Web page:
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Otto von Schirach

Maxipad Detention

(Ipecac; US: 25 Jul 2006; UK: 17 Jul 2006)

Today, the word “extreme” is used to market everything from detergents (“witness the extreme clean!”) to alternative sports festivals (i.e. the X games). Perhaps no commodity is so deserving of this title, however, than the music of Otto von Schirach. With his four albums and numerous collaborations and remixes, the half Cuban / half German electronic artist has made a name for himself by combining bombastic instrumentals, frenetic, eccentric beats, and zany, often obscene humor. On his latest effort, Maxipad Detention, Schirach is just as manic and eclectic as ever, combining such genres as noise, gore grind and breakcore into one dizzying sonic stew.


Maxipad Detention came about when its creator sent a collection of demo tracks to Mike Patton, the famous experimental rocker / co-owner of Ipecac Recordings. Patton selected his favorite of these tracks and then released them as an album. The result is a record that resembles the music one of Patton’s former bands, Mr. Bungle, might have made if they had collaborated with Skinny Puppy and recorded an album in the middle of an active construction zone. Over the course of 18 manic tracks with deliberately absurd titles such as “Cantaloupe Syphilis Gravy” and “Menstrual Dolphin Communication”, Schirach reveals his unique interpretation of Intelligent Dance Music (IDM) which is simultaneously danceable, visceral, and downright unsettling.


Maxipad Detention is not for squeamish listeners. On the album, Schirach appears to be consciously creating music that will be repulsive to most listeners, and he definitely succeeds in this task. His beats are often dominated by complex polyrhythms which are buried underneath the screeching sounds of machinery. His sense of humor can be just as abrasive. Even open-minded listeners will likely cringe at the track, “Submarine Mammal Milk”, in which Schirach conjures bestiality by combining sex noises, orgasmic moans and animal sounds.


Those who are able to withstand Schirach’s sonic attacks will be rewarded with a very unique listening experience. Schirach’s production style might be described as encompassing “everything but the kitchen sink, but with special emphasis on the disgusting and incredibly noisy”. This style is most successful on the opening tracks of Maxipad Detention, such as “Teabagging the Dead”, a throbbing dance number propelled by pumping bass and gurgling, guttural sound effects. Schirach seems to have an almost magical ability to hear grooves in the sounds of everyday life, and he demonstrates this ability on the track “Alligator Waltz” when he samples a dog barking in time with the rhythm suggested by a jackhammer. Other tracks have similar moments, and they prove Schirach to be a masterful craftsman capable of combining disparate noises into clever beats.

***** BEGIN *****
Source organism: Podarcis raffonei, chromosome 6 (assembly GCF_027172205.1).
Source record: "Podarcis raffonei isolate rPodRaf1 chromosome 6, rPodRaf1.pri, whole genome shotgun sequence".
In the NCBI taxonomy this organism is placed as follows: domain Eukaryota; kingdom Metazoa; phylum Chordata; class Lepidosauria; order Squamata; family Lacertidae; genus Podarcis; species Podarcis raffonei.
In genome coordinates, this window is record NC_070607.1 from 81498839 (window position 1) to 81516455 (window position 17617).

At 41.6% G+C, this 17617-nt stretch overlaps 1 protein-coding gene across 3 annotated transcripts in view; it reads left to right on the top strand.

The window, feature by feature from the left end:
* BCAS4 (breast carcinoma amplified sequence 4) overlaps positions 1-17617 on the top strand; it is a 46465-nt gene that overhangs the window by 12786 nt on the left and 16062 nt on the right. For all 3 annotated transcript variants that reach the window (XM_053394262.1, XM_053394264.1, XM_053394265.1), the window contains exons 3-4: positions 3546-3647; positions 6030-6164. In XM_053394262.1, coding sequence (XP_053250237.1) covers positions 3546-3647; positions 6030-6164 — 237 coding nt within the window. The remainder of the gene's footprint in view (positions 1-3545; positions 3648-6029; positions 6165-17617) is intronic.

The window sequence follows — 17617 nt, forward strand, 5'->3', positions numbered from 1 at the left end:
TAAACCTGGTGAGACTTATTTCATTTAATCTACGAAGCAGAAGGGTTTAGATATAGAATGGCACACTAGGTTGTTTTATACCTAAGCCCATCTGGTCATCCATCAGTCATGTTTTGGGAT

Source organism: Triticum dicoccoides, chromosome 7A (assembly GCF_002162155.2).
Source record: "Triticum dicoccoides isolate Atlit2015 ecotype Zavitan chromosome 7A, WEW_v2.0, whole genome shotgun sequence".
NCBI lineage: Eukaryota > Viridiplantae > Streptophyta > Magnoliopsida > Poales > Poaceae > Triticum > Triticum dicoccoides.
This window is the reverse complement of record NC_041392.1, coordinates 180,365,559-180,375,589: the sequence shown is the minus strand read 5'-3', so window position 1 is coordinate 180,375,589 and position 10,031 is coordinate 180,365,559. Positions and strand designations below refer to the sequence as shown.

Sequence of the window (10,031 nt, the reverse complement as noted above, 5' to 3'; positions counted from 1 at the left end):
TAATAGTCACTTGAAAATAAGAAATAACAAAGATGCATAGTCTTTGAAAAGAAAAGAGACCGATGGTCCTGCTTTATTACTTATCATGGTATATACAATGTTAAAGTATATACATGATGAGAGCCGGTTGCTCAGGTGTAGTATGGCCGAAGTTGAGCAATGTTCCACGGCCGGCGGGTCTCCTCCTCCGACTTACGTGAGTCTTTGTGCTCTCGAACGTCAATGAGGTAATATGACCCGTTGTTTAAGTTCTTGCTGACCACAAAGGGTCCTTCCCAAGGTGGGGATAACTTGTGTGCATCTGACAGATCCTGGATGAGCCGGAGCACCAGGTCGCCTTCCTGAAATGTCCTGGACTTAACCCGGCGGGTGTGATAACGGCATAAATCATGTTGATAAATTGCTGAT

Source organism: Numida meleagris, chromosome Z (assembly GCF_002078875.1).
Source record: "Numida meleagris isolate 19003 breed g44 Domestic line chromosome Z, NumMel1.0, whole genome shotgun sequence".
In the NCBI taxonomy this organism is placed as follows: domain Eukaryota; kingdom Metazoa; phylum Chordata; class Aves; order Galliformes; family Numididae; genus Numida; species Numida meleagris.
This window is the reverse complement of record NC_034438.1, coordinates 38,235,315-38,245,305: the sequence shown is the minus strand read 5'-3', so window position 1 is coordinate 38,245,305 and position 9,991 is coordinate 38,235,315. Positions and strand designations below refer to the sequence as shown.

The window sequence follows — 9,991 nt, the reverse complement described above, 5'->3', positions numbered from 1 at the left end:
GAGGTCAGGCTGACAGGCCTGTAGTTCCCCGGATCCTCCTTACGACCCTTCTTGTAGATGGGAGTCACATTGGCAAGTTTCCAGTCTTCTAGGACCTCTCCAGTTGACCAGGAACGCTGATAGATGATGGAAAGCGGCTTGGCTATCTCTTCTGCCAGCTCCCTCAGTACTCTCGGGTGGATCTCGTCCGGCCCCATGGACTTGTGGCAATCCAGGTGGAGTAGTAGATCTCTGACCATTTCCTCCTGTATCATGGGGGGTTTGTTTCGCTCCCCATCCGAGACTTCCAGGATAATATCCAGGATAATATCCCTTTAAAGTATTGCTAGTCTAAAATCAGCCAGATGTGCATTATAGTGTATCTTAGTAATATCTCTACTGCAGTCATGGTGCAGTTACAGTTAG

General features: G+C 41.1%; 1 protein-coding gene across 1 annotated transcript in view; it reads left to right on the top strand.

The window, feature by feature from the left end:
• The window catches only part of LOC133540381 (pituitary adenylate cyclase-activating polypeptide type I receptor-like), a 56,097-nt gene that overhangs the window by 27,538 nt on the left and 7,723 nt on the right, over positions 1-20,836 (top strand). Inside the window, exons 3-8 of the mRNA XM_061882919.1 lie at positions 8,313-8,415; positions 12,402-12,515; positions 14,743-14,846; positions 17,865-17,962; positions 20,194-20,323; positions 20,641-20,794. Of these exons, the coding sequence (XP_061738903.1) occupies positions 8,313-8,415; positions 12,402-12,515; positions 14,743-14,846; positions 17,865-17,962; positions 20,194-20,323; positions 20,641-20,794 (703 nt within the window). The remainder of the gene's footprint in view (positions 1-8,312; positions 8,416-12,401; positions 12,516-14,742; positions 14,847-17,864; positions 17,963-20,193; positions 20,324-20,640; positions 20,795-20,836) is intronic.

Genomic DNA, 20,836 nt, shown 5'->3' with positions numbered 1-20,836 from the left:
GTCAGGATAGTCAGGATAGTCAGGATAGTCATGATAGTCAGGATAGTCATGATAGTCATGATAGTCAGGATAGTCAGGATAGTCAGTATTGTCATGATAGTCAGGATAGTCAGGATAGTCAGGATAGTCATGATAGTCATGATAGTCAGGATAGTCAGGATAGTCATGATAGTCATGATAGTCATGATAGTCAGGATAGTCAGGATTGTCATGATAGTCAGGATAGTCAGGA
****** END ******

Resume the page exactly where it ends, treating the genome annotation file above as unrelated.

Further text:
Unfortunately, Maxipad Detention is just as frustrating as it is interesting. Although Schirach demonstrates considerable talent, he fails to use it to his full potential. He is so obsessed with his scatological shtick that he misses the opportunity to make great music. Although Schirach draws from a wide variety of musical styles, he filters them all through a screen of noise, animal noises and gross sounds, and this approach becomes overwhelming. Even though Schirach shows some variety in the last half of the album by utilizing more cerebral beats and laying off some of the more abrasive noises, few listeners will have the patience to listen to these tracks with the full attention they demand.


Fans of extreme music will not be disappointed with Maxipad Detention. For all its faults, the record does demonstrate its producer’s creativity and skill. People who crave raunchy humor with their dance music or listeners fascinated with the sounds of construction machinery should pick up the album right away. Everyone else should listen before they buy and decide whether they have the patience and the fortitude to endure a whole album of Schirach’s music.

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For someone as talented as von Schirach, a man seemingly well aware of the follies of dubstep, it's a shame that the kaliedoscopic first half of Supermeng gives way to flat, wobble-bass heavy experimentation as the album concludes.
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5 Mar 2001
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